I was at the beauty parlor for two hours today, but it was worth it. My hair still looks fabulous. I came home and did my nails. Mom was all fussing around. "Your hair looks so cute." "Are you sure you want to wear that color polish?" "Do you want to borrow my beaded bag?" I did. When my nails were dry, I took a careful, well-oiled bath and made every inch of me smell wonderful. Then I put on my new underwear and nylons, and did my makeup. Then I put on my dress and shoes. Marvelous. Lardbutt Lawrence showed up at 6:00. Dad answered the door and sat and talked with him. Mom was busy fussing at me and taking my picture. She went on downstairs and I made my big entrance. Dad whistled, which was kind of embarrassing but nice. Lardb Lawrence just kind of stood there like he was in shock. I was in shock. He looks good in a tuxedo. And he didn't have his glasses on. (I found out later he was wearing contacts.) He looked human. No, that's not very nice. He really looked pretty good. He gave me this big corsage and I thought: oh no, I can't put that on my dress, but it turned out it was a wrist corsage. It went with my dress perfectly. Mom brought out this boutonniere for him. I hadn't even thought of that. Mom had to get half a dozen pictures before we left.
Lawrence led me to his car - he has his own car. It's a little bit old, but clean outside and inside (not greasy inside, like some cars I have been in. I didn't have to worry that the oily upholstery would wreck my dress.) He held the door open for me and closed it gently. When he got in, he just looked at me for a moment. "You look so beautiful," he said. I said, "Thank you. You look nice, too." He did. We went to Ambrozio's. I had never been inside before. It is really nice. Lawrence ordered sparkling cider. It was sort of like champagne. Lawrence said to order whatever I wanted. I didn't want to eat a whole lot and feel uncomfortable in my dress, so I ordered the tropical chicken salad. Lawrence ordered some kind of chicken. It turned out my salad was enormous. It had pineapple in it.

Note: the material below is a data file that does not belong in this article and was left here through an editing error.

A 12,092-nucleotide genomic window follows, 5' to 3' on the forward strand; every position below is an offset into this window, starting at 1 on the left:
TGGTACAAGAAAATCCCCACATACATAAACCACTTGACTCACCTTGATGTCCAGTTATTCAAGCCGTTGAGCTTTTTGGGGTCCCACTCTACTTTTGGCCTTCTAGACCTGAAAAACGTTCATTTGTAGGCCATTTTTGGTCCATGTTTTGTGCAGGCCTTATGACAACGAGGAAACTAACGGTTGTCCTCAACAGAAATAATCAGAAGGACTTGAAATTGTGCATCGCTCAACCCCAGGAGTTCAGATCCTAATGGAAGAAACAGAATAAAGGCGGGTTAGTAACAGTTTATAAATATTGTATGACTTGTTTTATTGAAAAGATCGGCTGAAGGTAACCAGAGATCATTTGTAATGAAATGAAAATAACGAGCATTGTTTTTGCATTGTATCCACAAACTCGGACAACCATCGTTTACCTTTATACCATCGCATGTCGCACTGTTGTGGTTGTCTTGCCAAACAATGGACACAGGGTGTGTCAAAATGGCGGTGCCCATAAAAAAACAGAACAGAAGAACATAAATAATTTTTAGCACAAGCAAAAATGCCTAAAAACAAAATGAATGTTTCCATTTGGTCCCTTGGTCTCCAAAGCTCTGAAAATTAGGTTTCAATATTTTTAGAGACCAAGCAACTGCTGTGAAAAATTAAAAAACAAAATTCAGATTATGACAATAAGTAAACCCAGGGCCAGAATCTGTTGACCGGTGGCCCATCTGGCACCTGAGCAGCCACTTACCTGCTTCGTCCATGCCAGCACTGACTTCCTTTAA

We were still feeling awkward with each other. We were thinking up things to say. Lawrence asked me if I remembered the time we all (the whole senior class) went to the art museum. Of course I remembered. He said he remembered me stopping in the entrance way where they have all the stained glass everywhere. I remembered that. It was so kind of wonderful. It felt like you were inside the heart of a rainbow. It was exhilarating. I remembered that, but I didn't remember Lardb Lawrence being there. He said he'd felt like that the first time he went to the museum, too. I remember talking to some people after we left the museum, and none of them had felt what I called the rainbow high. None of them had felt it. I had thought I was the only one. Now Lawrence said he'd felt that way, too. We had something in common. We talked about that and other things that had just stopped us in our tracks-like waterfalls or mountains and things. I even told him how I think it's neat at the bowling alley, just before the leagues start to play, when all the pin setters set up all at once, how it's kind of like a salute - then I thought, that's stupid. He's really going to think I'm dumb. But he understood, and he talked about how he likes to watch bulldozers and he likes that moment in an airplane when you're just taking off. I said I kind of like that, too, but it's also kind of scary. It was a different kind of conversation. Not like the kinds of things Sid and I used to talk about.
[ MORE: Prom Aftermath ]